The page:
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I am applying for a postdoc position. A professor advertises the position, and applications are made directly to the professor. His name, email address, etc., is on the "where to send" part. Additionally, the professor is very broad with the application, so a cover letter is more about convincing him of your research idea.

There are questions and answers on this, but should I start the letter with Dear Professor X? Again, no committee and HR email were mentioned.

But the real question is, whenever I refer to the professor's research in the cover letter, do I refer to it in the third person (Prof. X's research has shown...) or directly address the professor (your research aligns with...)?

Two questions are related somehow because addressing the letter to him and then referring to him in the third person sounds just weird to me.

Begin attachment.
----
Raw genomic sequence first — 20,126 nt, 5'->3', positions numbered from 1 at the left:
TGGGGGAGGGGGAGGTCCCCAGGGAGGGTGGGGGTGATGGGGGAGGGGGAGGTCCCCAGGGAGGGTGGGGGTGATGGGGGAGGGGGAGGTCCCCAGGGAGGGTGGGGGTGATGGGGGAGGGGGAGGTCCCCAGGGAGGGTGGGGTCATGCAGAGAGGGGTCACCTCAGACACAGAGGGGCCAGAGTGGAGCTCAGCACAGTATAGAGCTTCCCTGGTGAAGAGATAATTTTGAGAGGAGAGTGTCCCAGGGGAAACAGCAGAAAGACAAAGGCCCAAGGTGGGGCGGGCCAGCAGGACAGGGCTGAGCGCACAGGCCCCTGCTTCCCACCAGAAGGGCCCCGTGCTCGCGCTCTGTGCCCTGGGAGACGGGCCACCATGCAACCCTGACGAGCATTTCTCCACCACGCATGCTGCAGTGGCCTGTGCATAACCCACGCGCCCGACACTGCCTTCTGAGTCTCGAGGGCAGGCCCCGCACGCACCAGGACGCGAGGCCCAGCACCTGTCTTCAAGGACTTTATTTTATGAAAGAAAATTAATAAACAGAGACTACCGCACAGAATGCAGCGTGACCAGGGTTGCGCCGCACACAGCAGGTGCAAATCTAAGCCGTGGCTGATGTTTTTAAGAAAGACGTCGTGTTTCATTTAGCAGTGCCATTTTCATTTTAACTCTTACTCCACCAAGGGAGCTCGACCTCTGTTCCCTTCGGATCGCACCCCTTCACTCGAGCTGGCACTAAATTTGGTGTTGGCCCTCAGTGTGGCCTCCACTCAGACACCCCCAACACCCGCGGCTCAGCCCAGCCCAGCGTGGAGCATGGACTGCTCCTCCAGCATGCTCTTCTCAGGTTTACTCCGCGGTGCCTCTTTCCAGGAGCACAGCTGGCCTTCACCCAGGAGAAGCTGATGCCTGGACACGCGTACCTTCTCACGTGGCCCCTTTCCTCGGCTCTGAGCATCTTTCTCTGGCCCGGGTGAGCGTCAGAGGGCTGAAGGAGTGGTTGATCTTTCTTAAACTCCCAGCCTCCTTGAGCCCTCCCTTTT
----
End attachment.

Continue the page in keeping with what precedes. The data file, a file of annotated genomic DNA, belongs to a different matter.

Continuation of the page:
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Since whom to address is mentioned in the job call, I would directly address to that person—here, the professor/faculty.

In other cases, I try to find if hiring committee chair’s and member’s information is available on the job call. I address them if I find such information. Else, I would write “Dear Committee Chair and Members”

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  • Sorry, but in my case, it is directly sent to the professor's email, with his name, etc. Faculty are not involved per se. Are you suggesting going with Dear Prof X, then?
    – rhyso
    Feb 23 at 15:20
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    Faculty means professor. Feb 24 at 1:44
  • Ah, alright, I guess I misunderstood. Cheers.
    – rhyso
    Feb 24 at 14:53
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Yes, address the letter to the professor. I would also not address the prof in the third person, but use other formulations as the one you proposed.

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  • You might consider saying more. Why do you suggest this? Without that explanation it is just an opinion. (BTW, I agree but more needs to be said.
    – Buffy
    Feb 23 at 13:07
  • So, I start with Dear Prof Whatever, not referring to him as a "you" in the letter but workaround it without actually mentioning his name in the third person as well.
    – rhyso
    Feb 23 at 13:10

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